My interview with Spurs academy graduate and FA youth cup winner Anthony Potts:
In the latest of my series of interviews with former THFC academy graduates, I caught up with striker Anthony Potts. To discuss his time at Spurs, later career in the game and that famous FA youth cup campaign of 1989/90.
What are your earliest memories of your time at Spurs and how did you come about joining the club?
Anthony: My first memory is playing my first game at Mill Hill (the training ground at the time) I remember it as I felt in awe but at home at the same time. The way Spurs played suited me down to the ground. I also remember it as I was supposed to meet Alan Curbishley the Thursday before to sign for Charlton but hadn’t turned up once I realised Spurs were interested. So it was very awkward lining up against them in my trial game! The club offered me a contract pretty much straight after the game. My memory of the club at the time was how professional everything was and the quality of the players being higher than I had experienced before.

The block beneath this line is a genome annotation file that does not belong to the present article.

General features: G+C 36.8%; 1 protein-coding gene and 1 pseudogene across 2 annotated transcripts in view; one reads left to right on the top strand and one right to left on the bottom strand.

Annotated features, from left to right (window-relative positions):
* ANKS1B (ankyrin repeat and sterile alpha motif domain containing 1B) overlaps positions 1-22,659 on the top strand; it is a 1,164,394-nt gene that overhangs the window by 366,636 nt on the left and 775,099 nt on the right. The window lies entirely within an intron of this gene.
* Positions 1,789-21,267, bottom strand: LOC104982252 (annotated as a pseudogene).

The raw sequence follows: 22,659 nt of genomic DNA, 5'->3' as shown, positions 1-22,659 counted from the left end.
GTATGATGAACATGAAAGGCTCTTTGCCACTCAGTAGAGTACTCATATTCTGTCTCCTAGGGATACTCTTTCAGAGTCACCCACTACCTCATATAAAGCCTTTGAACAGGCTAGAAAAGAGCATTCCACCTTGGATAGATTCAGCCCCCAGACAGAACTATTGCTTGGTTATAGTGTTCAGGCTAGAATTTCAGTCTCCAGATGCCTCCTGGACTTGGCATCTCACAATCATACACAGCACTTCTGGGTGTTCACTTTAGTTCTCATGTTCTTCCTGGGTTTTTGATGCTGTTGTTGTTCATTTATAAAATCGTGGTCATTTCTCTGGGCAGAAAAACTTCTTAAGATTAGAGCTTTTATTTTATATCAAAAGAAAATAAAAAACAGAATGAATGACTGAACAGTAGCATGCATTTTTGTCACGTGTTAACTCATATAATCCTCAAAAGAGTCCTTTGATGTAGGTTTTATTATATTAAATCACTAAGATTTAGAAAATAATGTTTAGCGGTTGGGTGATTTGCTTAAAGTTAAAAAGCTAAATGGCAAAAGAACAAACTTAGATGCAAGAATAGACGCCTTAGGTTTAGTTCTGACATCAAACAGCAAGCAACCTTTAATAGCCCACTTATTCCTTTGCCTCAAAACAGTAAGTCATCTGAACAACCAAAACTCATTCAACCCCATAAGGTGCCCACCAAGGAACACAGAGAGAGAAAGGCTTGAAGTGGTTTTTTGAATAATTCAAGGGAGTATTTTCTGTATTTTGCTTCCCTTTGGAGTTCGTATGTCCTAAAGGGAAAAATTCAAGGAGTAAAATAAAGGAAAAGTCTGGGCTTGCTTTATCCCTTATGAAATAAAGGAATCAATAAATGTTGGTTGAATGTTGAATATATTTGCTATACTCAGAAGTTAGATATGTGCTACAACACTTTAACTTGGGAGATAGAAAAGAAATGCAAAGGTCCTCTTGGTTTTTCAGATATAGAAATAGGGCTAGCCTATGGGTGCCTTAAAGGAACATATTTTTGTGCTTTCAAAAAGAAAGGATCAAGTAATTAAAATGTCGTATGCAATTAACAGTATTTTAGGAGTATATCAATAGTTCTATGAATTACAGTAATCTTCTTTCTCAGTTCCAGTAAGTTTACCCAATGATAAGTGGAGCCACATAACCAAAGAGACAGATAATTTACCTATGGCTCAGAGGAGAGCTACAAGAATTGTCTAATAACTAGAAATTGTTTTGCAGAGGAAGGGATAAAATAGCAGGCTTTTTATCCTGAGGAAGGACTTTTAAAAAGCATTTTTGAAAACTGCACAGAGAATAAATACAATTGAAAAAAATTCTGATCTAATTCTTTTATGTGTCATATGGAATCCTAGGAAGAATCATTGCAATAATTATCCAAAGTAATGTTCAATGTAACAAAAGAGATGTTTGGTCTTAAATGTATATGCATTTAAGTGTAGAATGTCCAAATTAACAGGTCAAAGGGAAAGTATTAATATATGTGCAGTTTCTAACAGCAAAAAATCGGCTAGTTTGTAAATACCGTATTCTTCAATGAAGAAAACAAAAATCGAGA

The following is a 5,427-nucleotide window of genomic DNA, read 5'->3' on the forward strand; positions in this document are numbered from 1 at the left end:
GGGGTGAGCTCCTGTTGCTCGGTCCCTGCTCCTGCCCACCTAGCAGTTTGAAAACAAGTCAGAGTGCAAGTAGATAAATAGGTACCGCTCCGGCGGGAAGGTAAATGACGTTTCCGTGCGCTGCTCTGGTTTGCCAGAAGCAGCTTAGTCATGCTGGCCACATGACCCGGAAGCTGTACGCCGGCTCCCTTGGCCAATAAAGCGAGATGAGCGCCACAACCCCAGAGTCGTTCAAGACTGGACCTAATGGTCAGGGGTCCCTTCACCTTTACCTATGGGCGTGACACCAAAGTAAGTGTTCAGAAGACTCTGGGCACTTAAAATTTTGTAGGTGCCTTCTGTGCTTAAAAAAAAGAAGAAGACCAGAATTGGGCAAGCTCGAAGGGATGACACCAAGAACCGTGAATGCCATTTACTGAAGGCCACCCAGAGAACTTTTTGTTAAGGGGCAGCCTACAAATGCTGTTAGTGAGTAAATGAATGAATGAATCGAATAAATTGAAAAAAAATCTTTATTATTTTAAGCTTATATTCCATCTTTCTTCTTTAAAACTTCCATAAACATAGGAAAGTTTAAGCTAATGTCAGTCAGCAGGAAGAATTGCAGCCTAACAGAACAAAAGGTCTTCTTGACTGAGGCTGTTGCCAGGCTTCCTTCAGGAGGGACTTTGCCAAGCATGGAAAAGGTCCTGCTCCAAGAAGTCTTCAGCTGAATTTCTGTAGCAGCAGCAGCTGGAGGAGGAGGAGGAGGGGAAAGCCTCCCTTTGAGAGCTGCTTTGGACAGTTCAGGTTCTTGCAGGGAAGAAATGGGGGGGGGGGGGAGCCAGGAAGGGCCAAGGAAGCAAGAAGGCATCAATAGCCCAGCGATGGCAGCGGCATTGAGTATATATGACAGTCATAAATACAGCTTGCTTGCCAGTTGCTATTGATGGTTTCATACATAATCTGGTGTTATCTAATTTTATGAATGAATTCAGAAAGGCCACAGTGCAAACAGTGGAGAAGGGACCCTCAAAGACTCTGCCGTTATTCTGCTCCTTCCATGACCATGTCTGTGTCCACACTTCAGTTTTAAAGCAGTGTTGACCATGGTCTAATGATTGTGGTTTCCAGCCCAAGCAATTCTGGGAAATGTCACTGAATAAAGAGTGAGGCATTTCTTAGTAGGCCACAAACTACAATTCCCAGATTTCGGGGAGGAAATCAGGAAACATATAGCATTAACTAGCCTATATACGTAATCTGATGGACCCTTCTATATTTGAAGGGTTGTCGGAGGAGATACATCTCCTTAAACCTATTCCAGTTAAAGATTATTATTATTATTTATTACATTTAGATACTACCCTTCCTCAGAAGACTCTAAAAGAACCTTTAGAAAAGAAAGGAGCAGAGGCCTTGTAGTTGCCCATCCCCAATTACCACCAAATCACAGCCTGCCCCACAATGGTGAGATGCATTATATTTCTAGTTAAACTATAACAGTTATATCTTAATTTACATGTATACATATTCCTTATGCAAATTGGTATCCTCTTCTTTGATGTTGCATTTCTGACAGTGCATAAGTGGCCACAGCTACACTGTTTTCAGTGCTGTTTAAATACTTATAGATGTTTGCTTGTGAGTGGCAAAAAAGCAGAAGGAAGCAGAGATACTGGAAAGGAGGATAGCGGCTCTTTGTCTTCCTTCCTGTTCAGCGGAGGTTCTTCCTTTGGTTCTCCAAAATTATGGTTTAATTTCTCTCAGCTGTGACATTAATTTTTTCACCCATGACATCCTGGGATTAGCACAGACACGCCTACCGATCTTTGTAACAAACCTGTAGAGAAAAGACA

What was your time at Spurs like on the whole?
Anthony: It was the best time of my life- and in a way the worst. From the minute I joined the club I could do no wrong and everything seemed to progress like a dream. We won everything and the footballing education I got from people like Ray Clemence, Pat Holland, Keith Ealdrem and Terry Venables was second to none. Also the players in the first team at the time were amazing and some of the most talented in the country. People like Gascoigne, Waddle, Lineker, Nayim and the like. It was the worst due to the injury I received in my first year as a pro that effectively ended my career.
Who was your footballing inspiration/hero?
Anthony: My footballing hero was Pele and I loved the Brazilian teams growing up. The 1982 team in particular. The player who I tried to base my game on was Kenny Dalglish. And being at Spurs when I was, I am the same as every player at that time and loved watching Gazza.
Who were your greatest influences at the club?